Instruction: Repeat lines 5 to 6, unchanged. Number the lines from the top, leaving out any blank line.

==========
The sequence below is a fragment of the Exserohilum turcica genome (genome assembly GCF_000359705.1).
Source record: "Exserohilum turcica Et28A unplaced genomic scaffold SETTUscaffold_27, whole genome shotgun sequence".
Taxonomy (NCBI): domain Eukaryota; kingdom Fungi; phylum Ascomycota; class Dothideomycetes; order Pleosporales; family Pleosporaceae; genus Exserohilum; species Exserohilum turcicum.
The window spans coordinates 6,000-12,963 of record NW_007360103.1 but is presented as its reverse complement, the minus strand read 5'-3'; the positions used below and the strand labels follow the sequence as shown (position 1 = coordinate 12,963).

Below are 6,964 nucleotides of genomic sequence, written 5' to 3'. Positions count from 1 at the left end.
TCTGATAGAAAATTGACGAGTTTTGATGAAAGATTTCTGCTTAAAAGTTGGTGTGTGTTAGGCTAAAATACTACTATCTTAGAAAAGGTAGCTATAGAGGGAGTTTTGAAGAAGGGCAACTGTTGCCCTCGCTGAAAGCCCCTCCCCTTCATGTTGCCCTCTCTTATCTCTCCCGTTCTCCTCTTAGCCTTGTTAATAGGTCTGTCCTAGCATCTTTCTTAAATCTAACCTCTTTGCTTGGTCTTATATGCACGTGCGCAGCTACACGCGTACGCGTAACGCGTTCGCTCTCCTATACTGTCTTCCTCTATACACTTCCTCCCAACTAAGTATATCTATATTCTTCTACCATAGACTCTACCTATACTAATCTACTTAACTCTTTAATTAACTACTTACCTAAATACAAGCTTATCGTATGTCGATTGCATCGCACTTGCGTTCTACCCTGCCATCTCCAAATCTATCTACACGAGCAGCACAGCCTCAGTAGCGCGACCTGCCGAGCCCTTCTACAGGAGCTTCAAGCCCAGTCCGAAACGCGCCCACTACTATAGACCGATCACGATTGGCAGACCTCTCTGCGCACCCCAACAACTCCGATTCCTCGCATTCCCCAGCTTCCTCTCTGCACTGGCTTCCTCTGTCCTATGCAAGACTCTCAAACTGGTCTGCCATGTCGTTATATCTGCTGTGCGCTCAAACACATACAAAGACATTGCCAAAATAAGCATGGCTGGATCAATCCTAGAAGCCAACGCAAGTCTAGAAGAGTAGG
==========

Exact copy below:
Below are 6,964 nucleotides of genomic sequence, written 5' to 3'. Positions count from 1 at the left end.
TCTGATAGAAAATTGACGAGTTTTGATGAAAGATTTCTGCTTAAAAGTTGGTGTGTGTTAGGCTAAAATACTACTATCTTAGAAAAGGTAGCTATAGAGGGAGTTTTGAAGAAGGGCAACTGTTGCCCTCGCTGAAAGCCCCTCCCCTTCATGTTGCCCTCTCTTATCTCTCCCGTTCTCCTCTTAGCCTTGTTAATAGGTCTGTCCTAGCATCTTTCTTAAATCTAACCTCTTTGCTTGGTCTTATATGCACGTGCGCAGCTACACGCGTACGCGTAACGCGTTCGCTCTCCTATACTGTCTTCCTCTATACACTTCCTCCCAACTAAGTATATCTATATTCTTCTACCATAGACTCTACCTATACTAATCTACTTAACTCTTTAATTAACTACTTACCTAAATACAAGCTTATCGTATGTCGATTGCATCGCACTTGCGTTCTACCCTGCCATCTCCAAATCTATCTACACGAGCAGCACAGCCTCAGTAGCGCGACCTGCCGAGCCCTTCTACAGGAGCTTCAAGCCCAGTCCGAAACGCGCCCACTACTATAGACCGATCACGATTGGCAGACCTCTCTGCGCACCCCAACAACTCCGATTCCTCGCATTCCCCAGCTTCCTCTCTGCACTGGCTTCCTCTGTCCTATGCAAGACTCTCAAACTGGTCTGCCATGTCGTTATATCTGCTGTGCGCTCAAACACATACAAAGACATTGCCAAAATAAGCATGGCTGGATCAATCCTAGAAGCCAACGCAAGTCTAGAAGAGTAGG